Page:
A rare remnant of a pioneering British computer has surfaced in the United States and made its way to the UK to be incorporated into a reconstruction of the historic machine.
The computer, called the Electronic Delay Storage Automatic Calculator, or EDSAC, is recognized as one of the world's first practical general-purpose computers and a design precursor to the first business computer. EDSAC was built in the 1940s at the University of Cambridge, where it was employed by many research scientists, including two Nobel researchers.
The room-size computer used 5-foot-long mercury-filled tubes for the main memory. It relied on 3,000 vacuum tubes, arranged on 12 racks containing just over 140 chassis, for computational operations. Pennsylvania resident Robert Little donated the recent find -- a chassis designed to hold 28 of the valves -- after reading about the , which aims to create a replica of the computer as it was on May 6, 1949, when it successfully ran its first program.
Little obtained the computer part in 1969 from Cambridge resident Robert Clark, who had purchased several EDSAC racks to convert to bookshelves.
"I regret that the probability of finding any more of Dr. Clark's EDSAC parts is vanishingly small," Little said in a statement released by The National Museum of Computing at , where visitors can see the ongoing EDSAC Replica Project on display. "Dr. Clark passed away in 1984. Sometime between 1969 and 1984 he relocated to a house on the outskirts of Cambridge and quite probably disposed of unneeded things then."
Little says he vaguely remembers Clark talking of bidding against a local scrap metal dealer when he won the EDSAC parts at auction. "Despite this, I am hopeful that those who built and worked with EDSAC kept other mementos that have been preserved intact until now," he added.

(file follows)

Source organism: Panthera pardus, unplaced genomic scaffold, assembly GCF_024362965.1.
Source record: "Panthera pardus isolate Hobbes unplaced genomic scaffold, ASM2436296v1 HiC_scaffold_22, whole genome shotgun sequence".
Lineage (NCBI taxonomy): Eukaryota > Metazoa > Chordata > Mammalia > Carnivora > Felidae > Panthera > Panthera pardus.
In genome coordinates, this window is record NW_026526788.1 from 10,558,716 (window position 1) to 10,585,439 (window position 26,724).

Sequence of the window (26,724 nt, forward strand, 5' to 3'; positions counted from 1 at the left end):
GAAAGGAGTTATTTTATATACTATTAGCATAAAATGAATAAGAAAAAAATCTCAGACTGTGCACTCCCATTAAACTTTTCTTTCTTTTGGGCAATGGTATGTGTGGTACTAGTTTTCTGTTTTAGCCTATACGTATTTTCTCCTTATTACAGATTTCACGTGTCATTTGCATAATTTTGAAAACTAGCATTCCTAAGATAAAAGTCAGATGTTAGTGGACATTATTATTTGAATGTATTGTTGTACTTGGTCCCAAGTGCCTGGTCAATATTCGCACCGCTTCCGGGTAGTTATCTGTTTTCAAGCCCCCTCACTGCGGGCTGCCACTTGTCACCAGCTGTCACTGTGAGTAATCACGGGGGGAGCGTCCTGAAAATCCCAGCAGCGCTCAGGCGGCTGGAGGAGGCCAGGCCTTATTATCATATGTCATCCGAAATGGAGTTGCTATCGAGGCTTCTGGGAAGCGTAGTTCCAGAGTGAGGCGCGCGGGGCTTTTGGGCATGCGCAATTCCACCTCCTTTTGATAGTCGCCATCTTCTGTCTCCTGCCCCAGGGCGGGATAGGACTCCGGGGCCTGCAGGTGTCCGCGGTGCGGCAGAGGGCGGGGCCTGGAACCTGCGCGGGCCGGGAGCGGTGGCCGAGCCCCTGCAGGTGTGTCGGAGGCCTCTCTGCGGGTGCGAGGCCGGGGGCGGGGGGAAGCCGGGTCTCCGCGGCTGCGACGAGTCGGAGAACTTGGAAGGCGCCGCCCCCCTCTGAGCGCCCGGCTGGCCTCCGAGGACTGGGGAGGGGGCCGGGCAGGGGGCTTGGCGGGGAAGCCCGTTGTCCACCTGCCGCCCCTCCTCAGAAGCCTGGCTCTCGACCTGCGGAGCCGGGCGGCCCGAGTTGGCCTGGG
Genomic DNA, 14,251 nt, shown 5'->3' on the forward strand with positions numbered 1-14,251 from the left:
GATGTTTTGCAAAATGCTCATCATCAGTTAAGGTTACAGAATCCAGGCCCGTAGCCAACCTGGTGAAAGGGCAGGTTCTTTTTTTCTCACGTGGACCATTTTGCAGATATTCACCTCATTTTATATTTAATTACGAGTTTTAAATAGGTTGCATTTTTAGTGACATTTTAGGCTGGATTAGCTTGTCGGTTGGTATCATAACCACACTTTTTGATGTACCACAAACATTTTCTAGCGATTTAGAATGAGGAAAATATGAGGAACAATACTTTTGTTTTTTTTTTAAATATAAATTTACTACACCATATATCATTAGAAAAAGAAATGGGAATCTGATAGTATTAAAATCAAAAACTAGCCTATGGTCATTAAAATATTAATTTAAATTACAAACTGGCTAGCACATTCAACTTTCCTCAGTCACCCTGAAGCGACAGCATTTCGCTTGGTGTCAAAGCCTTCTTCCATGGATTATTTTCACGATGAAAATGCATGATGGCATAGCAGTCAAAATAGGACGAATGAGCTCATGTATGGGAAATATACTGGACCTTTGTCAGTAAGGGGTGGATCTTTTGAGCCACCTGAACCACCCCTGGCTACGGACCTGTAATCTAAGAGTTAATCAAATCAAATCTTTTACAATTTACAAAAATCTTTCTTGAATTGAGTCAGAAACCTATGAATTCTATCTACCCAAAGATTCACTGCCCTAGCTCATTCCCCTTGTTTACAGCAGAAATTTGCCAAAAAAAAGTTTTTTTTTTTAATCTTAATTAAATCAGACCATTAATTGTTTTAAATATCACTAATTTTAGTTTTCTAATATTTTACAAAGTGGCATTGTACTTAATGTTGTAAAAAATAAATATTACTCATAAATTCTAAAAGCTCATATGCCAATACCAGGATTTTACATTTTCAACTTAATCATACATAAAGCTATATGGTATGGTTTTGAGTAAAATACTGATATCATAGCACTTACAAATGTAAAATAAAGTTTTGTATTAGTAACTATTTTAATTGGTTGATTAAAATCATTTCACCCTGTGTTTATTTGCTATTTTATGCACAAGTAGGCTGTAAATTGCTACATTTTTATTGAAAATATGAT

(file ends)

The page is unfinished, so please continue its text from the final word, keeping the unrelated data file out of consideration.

A far, far cry, needless to say, from the handheld computers of today, EDSAC measured more than 6.5 feet (2 meters) tall and had a footprint of 215 square feet (about 20 square meters). It could perform a groundbreaking 650 instructions per second, effectively computing more than 1,500 times faster than the mechanical calculators it replaced.
The recently donated part, called Chassis 1, is now corroded, with broken, misshapen wires, but it may not be entirely unusable.
"It would be a major task to return this particular chassis to operating condition," said Andrew Herbert, leader of the EDSAC reconstruction. "However, we hope to try to use some of the valves, if they are still functional, in our reconstructed EDSAC thus providing a very tangible connection with the original machine."
The EDSAC Replica Project started in 2011, and if all goes according to plan, is expected to be completed late this year.